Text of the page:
- Montenegro has released Terraform Labs co-founder Do Kwon on bail.
- On June 2, the Podgorica district court rejected prosecutors’ appeals.
- Do Kwon and Terraform Labs’ chief finance officer Han Chang-Joon are on stringent bail and cannot leave the latter’s Montenegrin apartment.
Do Kwon, the well-known entrepreneur and blockchain advocate, has been released on bail once again after the court unexpectedly rejected the prosecution’s petition. This ruling concludes a court struggle that has captured the public’s interest and prompted discussion about the bounds of individual liberty and the potential of technological advancement.
A Montenegrin court grants Tera, founder, Do Kwon’s bail
According to a press release from the Basic Court in Podgorica, Kwon, and Terraform Labs’ chief financial officer, Han Chang-Joon, were allowed to remain in the country under house arrest pending the outcome of their appeal against an earlier bail agreement filed by the State Prosecutor’s Office.
In a hearing on May 12, bail was set at 400,000 euros ($436,000), and the court reaffirmed that amount in a hearing today. The bail conditions for Kwon and Chang-Joon now prohibit them from leaving the latter’s lawful abode in Montenegro.
The local authorities plan to monitor the two of them closely. Both the bail and supervision requirements will be null and void if either party leaves the residence.
Do Kwon, co-founder of a prominent blockchain network, was initially detained on suspicion of fraud and theft. The prosecution claimed he had misused platform funds and manipulated transactions for personal advantage.
Do Kwon had been held up as a leader and visionary in the Bitcoin industry, so these accusations caused quite a stir in the community.
In March of 2023, Montenegrin authorities apprehended Kwon and Chang-Joon for reportedly trying to escape the country using forged passports. Their authentic passports were taken from them in October of 2022 while they were in South Korea.
The judge said it would take more time to confirm the validity of the defendants’ Belgian passports and IDs but that the bond sum “is a sufficient guarantee of securing the presence of the defendants.”
The charges against Do Kwon are serious, yet his legal team was able to convince the court to release him on bond while the case proceeds. Their case was persuasive because it showed his work in the blockchain business, his ties to the local community, and his desire to help authorities with their inquiry. After hearing his reasons, the court granted him bail, much to the prosecution’s dismay.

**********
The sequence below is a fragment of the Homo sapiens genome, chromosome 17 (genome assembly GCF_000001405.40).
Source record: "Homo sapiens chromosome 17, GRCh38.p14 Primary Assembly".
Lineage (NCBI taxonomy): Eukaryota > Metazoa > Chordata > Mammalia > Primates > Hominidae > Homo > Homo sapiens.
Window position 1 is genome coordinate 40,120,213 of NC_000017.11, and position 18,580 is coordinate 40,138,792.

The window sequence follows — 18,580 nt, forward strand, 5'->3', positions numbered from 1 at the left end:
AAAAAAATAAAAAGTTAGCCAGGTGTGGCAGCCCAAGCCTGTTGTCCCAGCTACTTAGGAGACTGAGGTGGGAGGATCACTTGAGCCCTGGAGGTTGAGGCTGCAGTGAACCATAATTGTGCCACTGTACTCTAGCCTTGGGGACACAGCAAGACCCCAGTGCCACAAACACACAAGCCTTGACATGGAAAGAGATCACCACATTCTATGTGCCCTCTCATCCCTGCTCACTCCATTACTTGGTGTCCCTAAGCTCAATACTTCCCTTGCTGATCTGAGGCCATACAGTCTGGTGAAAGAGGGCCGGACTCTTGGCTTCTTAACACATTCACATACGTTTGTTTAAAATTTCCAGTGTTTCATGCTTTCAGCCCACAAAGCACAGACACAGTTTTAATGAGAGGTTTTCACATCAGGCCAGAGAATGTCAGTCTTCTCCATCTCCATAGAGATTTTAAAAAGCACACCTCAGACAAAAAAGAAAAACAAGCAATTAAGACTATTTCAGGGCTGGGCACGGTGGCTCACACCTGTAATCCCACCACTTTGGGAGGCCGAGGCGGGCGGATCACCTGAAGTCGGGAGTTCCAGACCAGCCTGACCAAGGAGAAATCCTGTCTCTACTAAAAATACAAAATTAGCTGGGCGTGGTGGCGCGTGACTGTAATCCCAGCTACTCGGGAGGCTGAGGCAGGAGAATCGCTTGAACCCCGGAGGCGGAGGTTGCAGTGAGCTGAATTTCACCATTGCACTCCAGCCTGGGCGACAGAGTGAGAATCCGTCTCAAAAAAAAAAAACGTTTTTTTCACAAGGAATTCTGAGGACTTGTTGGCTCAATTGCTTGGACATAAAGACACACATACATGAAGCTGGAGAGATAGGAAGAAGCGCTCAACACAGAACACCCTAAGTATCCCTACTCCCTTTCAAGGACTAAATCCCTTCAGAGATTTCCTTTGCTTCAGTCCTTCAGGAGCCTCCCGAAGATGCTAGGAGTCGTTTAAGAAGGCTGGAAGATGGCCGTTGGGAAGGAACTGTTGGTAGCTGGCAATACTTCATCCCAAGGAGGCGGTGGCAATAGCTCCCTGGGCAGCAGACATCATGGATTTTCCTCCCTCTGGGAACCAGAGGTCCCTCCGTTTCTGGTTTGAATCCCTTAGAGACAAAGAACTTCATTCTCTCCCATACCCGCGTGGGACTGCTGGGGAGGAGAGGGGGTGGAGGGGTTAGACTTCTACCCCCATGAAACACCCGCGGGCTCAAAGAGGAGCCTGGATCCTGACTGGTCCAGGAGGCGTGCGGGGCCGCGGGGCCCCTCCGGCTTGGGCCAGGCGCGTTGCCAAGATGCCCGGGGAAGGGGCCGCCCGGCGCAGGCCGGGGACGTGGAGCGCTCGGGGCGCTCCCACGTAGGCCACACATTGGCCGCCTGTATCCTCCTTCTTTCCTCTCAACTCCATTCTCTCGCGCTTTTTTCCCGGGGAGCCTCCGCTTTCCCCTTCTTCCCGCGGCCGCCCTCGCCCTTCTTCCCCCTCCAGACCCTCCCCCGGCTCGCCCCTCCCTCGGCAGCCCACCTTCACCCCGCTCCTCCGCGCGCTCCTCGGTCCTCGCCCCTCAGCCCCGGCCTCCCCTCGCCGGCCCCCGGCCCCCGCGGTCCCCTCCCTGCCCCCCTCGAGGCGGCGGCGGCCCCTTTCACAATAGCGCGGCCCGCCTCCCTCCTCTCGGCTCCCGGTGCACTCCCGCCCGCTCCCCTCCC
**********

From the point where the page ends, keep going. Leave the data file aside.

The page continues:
The law still wants Kwon in some different states. The Terraform Labs co-founder is wanted by South Korean police in connection with an investigation into June 2022’s catastrophic Terra ecosystem collapse, estimated to have wiped out $40 billion in bitcoin market capitalization.
In addition to the allegations in South Korea, Kwon faces other fraud-related charges in the United States and is the subject of an Interpol Red Notice.
Prosecutors to appeal against court ruling
The prosecution quickly launched an appeal after Do Kwon’s release, hoping to have him held in detention. The prosecution and defense legal struggle heated up when additional evidence and witnesses were submitted during appeals. However, Do Kwon deny the charges against him throughout the trial, insisting that he was innocent
The court of appeals deliberated for quite some time before coming to its judgment, dismissing the prosecution’s appeal and affirming the lower court’s decision to release Do Kwon on bond. The court stressed the assumption of innocence unless proven guilty and cited the lack of evidence directly linking Do Kwon to the alleged acts.
The judge also remarked on Do Kwon’s strong ties to the community and the impact his continued work in the blockchain business could have. A discussion on the trade-offs between individual liberty and public safety has sparked by the bail decision to release Do Kwon.
His defenders say that he was released, proving the justice system and the concept of presumption of innocence are functioning correctly. They say the allegations against him are groundless and that he should be allowed to keep working pending the trial’s outcome.
However, skeptics worry about the potential for fugitives and evidence manipulation. Some have voiced concern that releasing Do Kwon will damage public faith in the justice system and slow down the probe. The court’s ruling emphasizes the value of due process and the need to avoid pre-trial punishment when there is insufficient evidence to convict.
The blockchain community and the general public are now waiting with bated breath for the trial that will establish Do Kwon’s guilt or innocence. The case has already made a lasting impression on the blockchain industry and has sparked vital conversations about responsibility, oversight, and the hazards of new technologies.
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